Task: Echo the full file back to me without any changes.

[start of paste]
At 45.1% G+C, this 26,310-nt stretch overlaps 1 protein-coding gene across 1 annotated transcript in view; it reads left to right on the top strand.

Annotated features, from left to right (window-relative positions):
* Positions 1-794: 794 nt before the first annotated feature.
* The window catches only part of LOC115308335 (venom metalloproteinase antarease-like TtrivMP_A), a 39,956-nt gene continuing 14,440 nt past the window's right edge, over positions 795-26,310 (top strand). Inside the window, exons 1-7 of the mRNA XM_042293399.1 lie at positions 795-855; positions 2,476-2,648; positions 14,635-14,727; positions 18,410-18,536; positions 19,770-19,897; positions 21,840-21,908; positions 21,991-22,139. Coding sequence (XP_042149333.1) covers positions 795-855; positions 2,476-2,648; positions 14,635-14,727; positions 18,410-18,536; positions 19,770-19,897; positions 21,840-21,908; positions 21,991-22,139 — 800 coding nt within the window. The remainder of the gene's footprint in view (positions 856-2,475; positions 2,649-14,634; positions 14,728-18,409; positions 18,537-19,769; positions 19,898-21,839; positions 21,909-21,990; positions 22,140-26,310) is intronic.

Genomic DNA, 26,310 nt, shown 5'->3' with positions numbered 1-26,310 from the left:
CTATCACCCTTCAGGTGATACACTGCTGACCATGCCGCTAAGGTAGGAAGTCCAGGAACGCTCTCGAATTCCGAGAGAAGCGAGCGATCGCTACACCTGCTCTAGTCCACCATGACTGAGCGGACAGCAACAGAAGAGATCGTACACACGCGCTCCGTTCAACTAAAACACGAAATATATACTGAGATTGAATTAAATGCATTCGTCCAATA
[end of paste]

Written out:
At 45.1% G+C, this 26,310-nt stretch overlaps 1 protein-coding gene across 1 annotated transcript in view; it reads left to right on the top strand.

Annotated features, from left to right (window-relative positions):
* Positions 1-794: 794 nt before the first annotated feature.
* The window catches only part of LOC115308335 (venom metalloproteinase antarease-like TtrivMP_A), a 39,956-nt gene continuing 14,440 nt past the window's right edge, over positions 795-26,310 (top strand). Inside the window, exons 1-7 of the mRNA XM_042293399.1 lie at positions 795-855; positions 2,476-2,648; positions 14,635-14,727; positions 18,410-18,536; positions 19,770-19,897; positions 21,840-21,908; positions 21,991-22,139. Coding sequence (XP_042149333.1) covers positions 795-855; positions 2,476-2,648; positions 14,635-14,727; positions 18,410-18,536; positions 19,770-19,897; positions 21,840-21,908; positions 21,991-22,139 — 800 coding nt within the window. The remainder of the gene's footprint in view (positions 856-2,475; positions 2,649-14,634; positions 14,728-18,409; positions 18,537-19,769; positions 19,898-21,839; positions 21,909-21,990; positions 22,140-26,310) is intronic.

Genomic DNA, 26,310 nt, shown 5'->3' with positions numbered 1-26,310 from the left:
CTATCACCCTTCAGGTGATACACTGCTGACCATGCCGCTAAGGTAGGAAGTCCAGGAACGCTCTCGAATTCCGAGAGAAGCGAGCGATCGCTACACCTGCTCTAGTCCACCATGACTGAGCGGACAGCAACAGAAGAGATCGTACACACGCGCTCCGTTCAACTAAAACACGAAATATATACTGAGATTGAATTAAATGCATTCGTCCAATA